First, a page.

As someone who studies state and federal policies, I spend a lot of time trying to identify natural experiments that can provide a degree of causal insight into the effects of certain policy choices. Many studies suffer from a lack of causal design and cannot go beyond simply finding correlations, which may be biased by … Continue reading Visualizing Difference in Differences Studies
This past weekend, myself and a friend of mine competed in a triathlon in downtown Indianapolis. The group that organizes the race does a great service by publishing all of the athletes' final times along with event splits in one big table after the race. Having done a few of these races now, I thought … Continue reading Visualizing Tri Indy Race Results
I've been working this weekend on a couple of papers related to scooter trips and public safety, which has involved a review of the existing peer-reviewed evidence and reports from Bird and others on scooter safety and related municipal priorities. Inspired by Portland's heatmap of the most popular hours for scooter trips for each day … Continue reading When do people scoot?
We are hot off the presses with some new scooter stats, having received data for January through March of 2019. As you might imagine, scooter usage in Indianapolis is starting to recover with the warming temperatures and longer days. For readers in Indy, use those extra hours of sunlight we get by virtue of our … Continue reading Lime Scoots Ahead in 2019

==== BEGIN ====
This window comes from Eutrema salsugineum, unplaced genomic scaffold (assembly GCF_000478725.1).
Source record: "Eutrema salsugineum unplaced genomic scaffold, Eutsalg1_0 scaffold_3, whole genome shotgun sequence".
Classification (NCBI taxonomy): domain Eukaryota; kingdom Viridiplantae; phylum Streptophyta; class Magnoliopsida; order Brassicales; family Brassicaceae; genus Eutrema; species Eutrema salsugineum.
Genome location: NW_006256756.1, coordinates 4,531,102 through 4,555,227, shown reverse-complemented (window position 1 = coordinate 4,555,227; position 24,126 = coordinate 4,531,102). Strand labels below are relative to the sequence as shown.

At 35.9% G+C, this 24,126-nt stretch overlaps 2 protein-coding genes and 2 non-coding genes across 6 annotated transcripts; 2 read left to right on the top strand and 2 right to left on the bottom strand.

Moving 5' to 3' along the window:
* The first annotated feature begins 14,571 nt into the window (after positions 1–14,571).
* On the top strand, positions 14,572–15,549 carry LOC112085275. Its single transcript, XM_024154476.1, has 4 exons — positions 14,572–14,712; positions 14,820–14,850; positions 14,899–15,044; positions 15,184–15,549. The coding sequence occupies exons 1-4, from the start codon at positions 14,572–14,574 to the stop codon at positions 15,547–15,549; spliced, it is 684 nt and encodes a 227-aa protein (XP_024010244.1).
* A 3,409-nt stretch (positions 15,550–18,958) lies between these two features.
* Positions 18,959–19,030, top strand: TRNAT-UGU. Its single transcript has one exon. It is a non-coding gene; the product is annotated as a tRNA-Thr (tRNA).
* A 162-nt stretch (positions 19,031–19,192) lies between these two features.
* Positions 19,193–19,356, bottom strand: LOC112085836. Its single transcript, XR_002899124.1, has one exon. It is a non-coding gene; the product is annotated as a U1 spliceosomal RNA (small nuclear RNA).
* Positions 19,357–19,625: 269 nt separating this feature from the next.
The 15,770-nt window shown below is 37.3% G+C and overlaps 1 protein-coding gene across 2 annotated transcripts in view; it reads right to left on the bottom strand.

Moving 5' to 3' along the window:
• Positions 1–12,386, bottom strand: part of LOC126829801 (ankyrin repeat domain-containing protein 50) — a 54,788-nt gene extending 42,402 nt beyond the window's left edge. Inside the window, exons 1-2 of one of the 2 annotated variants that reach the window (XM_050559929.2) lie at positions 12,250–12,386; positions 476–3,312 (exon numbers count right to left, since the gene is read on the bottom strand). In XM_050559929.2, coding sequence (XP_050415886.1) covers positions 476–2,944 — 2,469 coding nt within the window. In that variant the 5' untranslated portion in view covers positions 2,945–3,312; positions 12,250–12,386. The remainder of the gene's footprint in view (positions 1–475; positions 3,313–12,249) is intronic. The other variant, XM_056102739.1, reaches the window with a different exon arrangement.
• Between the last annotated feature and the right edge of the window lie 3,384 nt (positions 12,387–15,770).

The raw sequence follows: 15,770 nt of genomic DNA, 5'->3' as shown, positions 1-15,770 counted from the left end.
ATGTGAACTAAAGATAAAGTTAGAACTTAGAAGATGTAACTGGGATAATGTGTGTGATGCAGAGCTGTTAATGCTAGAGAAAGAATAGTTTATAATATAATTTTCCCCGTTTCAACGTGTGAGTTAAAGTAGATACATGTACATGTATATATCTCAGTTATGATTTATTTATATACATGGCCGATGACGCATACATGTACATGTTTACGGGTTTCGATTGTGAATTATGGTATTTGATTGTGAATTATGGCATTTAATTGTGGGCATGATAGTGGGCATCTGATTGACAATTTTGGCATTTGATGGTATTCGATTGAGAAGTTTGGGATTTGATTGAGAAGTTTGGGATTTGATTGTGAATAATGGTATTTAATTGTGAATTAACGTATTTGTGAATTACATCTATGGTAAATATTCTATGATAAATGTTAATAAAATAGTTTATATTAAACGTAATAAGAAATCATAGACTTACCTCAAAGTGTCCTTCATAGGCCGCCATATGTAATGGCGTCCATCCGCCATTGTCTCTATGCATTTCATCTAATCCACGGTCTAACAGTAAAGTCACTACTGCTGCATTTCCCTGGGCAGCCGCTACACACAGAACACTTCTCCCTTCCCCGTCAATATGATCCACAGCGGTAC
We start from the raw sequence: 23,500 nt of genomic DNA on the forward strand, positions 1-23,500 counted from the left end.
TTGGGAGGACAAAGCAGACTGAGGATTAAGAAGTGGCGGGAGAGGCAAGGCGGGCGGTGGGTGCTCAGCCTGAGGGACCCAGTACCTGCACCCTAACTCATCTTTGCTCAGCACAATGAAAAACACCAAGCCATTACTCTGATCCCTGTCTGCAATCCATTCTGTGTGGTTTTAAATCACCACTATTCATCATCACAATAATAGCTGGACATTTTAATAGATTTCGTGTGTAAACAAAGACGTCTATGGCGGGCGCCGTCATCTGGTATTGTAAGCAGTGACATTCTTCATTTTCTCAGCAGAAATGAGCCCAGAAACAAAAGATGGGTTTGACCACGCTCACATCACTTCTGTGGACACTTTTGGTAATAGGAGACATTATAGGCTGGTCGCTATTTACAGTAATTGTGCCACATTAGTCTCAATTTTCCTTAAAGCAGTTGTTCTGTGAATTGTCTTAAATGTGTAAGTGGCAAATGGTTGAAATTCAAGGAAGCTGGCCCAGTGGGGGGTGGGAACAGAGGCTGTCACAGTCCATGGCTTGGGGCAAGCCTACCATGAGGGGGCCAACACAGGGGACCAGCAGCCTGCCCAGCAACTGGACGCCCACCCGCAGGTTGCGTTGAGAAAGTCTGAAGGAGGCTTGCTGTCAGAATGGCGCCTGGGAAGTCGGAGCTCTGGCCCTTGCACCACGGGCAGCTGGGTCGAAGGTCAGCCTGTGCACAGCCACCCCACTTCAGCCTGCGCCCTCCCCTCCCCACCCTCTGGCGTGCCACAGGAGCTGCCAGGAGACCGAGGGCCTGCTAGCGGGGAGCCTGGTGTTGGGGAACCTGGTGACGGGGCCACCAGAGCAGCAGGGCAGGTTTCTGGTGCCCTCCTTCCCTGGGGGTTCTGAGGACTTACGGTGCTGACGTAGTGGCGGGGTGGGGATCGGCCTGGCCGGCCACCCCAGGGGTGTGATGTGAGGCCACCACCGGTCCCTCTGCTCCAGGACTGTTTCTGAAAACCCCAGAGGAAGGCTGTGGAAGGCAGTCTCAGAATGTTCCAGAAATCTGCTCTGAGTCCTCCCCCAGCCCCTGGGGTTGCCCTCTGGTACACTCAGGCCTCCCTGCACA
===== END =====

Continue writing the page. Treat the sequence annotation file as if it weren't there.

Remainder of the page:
A few weeks ago, I posted some preliminary statistics on Bird and Lime electric scooters (aka dockless mobility devices) in Indianapolis, comparing the scooters here to those in Louisville. I then spoke with Alison Griswold at Quartz to refine the population of scooters we were analyzing, and have since updated the numbers. The main takeaway … Continue reading Update to Scooter Stats
I was lucky enough to join two of my colleagues from the Fairbanks School of Public Health and Regenstrief for a hackathon in Haifa, Israel where we built a prediction model and visualization tool for congestive heart failure risk among diabetic patients.
Note: an update to this analysis was posted March 27, 2019 March 5, 2019 Update After publishing this, I was able to chat with Alison at Quartz (new newsletter out today) and talk through some of the methodological differences between what Nathan (Louisville) and I did. I wanted to update the post with some new … Continue reading Bird & Lime Scooters in Indianapolis, Fall 2018 Edition
I've been working a lot lately with the CDC's Opioid Prescribing Rate data I posted about in May. A fellow grad student at IU, Kevin Wiley, and myself, have been working on an RShiny app for visualizing maps of this data and the trends over time. We have a lot left that we want to … Continue reading Visualizing State-Level Changes in Opioid Overdose Deaths
The opioid epidemic regularly garners national headlines, and numerous new and ongoing efforts are attempting to curb the overprescription of opioids in this country. For example, here in Indiana, IU has already invested in 16 projects as a part of the Addictions Grand Challenge. The university-government partnership is currently preparing for the second phase of proposals proposing novel … Continue reading Opioid Prescribing Rate Trends in Indiana, 2006-2016
I typically have no reason to post photos; most pictures I have are screenshots of articles or pictures of my mom's cats being lazy cats. But I just can't keep these to myself. My cousin, uncle and I hiked Mount Verstovia in Sitka, Alaska today. We summited Arrowhead, roughly 3,000 vertical feet of climb … Continue reading Mount Verstovia in Sitka, AK